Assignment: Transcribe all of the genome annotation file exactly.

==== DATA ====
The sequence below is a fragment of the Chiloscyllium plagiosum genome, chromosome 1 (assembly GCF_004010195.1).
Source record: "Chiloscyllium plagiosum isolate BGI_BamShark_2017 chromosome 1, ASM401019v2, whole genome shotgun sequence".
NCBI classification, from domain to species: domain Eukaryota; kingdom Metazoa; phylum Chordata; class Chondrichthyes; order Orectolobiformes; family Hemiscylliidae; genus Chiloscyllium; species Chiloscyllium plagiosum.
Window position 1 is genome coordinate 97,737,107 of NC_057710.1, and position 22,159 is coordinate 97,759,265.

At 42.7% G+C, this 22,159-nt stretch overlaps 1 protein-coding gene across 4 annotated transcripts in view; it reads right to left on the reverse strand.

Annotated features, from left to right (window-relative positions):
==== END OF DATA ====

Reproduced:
The sequence below is a fragment of the Chiloscyllium plagiosum genome, chromosome 1 (assembly GCF_004010195.1).
Source record: "Chiloscyllium plagiosum isolate BGI_BamShark_2017 chromosome 1, ASM401019v2, whole genome shotgun sequence".
NCBI classification, from domain to species: domain Eukaryota; kingdom Metazoa; phylum Chordata; class Chondrichthyes; order Orectolobiformes; family Hemiscylliidae; genus Chiloscyllium; species Chiloscyllium plagiosum.
Window position 1 is genome coordinate 97,737,107 of NC_057710.1, and position 22,159 is coordinate 97,759,265.

At 42.7% G+C, this 22,159-nt stretch overlaps 1 protein-coding gene across 4 annotated transcripts in view; it reads right to left on the reverse strand.

Annotated features, from left to right (window-relative positions):